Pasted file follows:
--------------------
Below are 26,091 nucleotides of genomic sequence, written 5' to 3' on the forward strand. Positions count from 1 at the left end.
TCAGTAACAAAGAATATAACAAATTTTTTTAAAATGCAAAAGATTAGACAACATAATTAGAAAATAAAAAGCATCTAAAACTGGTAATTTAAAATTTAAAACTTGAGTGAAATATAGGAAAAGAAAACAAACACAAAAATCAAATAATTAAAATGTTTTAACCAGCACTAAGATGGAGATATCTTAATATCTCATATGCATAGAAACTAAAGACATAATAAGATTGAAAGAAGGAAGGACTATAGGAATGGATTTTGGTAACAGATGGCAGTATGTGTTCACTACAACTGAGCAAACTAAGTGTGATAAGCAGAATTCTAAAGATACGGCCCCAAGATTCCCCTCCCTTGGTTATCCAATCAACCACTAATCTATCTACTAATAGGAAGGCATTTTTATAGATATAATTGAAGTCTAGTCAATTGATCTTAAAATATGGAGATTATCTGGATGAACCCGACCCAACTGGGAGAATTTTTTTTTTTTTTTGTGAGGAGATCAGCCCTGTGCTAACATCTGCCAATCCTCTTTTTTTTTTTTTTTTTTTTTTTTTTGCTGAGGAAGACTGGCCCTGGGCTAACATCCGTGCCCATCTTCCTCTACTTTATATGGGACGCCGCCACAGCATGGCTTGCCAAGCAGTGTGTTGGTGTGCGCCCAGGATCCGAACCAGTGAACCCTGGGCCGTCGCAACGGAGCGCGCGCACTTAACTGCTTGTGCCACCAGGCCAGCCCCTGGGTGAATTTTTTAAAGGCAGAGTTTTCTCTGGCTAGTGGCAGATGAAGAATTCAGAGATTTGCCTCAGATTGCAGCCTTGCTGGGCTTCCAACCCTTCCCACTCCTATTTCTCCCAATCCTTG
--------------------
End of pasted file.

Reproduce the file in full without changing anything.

Below are 26,091 nucleotides of genomic sequence, written 5' to 3' on the forward strand. Positions count from 1 at the left end.
TCAGTAACAAAGAATATAACAAATTTTTTTAAAATGCAAAAGATTAGACAACATAATTAGAAAATAAAAAGCATCTAAAACTGGTAATTTAAAATTTAAAACTTGAGTGAAATATAGGAAAAGAAAACAAACACAAAAATCAAATAATTAAAATGTTTTAACCAGCACTAAGATGGAGATATCTTAATATCTCATATGCATAGAAACTAAAGACATAATAAGATTGAAAGAAGGAAGGACTATAGGAATGGATTTTGGTAACAGATGGCAGTATGTGTTCACTACAACTGAGCAAACTAAGTGTGATAAGCAGAATTCTAAAGATACGGCCCCAAGATTCCCCTCCCTTGGTTATCCAATCAACCACTAATCTATCTACTAATAGGAAGGCATTTTTATAGATATAATTGAAGTCTAGTCAATTGATCTTAAAATATGGAGATTATCTGGATGAACCCGACCCAACTGGGAGAATTTTTTTTTTTTTTTGTGAGGAGATCAGCCCTGTGCTAACATCTGCCAATCCTCTTTTTTTTTTTTTTTTTTTTTTTTTTGCTGAGGAAGACTGGCCCTGGGCTAACATCCGTGCCCATCTTCCTCTACTTTATATGGGACGCCGCCACAGCATGGCTTGCCAAGCAGTGTGTTGGTGTGCGCCCAGGATCCGAACCAGTGAACCCTGGGCCGTCGCAACGGAGCGCGCGCACTTAACTGCTTGTGCCACCAGGCCAGCCCCTGGGTGAATTTTTTAAAGGCAGAGTTTTCTCTGGCTAGTGGCAGATGAAGAATTCAGAGATTTGCCTCAGATTGCAGCCTTGCTGGGCTTCCAACCCTTCCCACTCCTATTTCTCCCAATCCTTG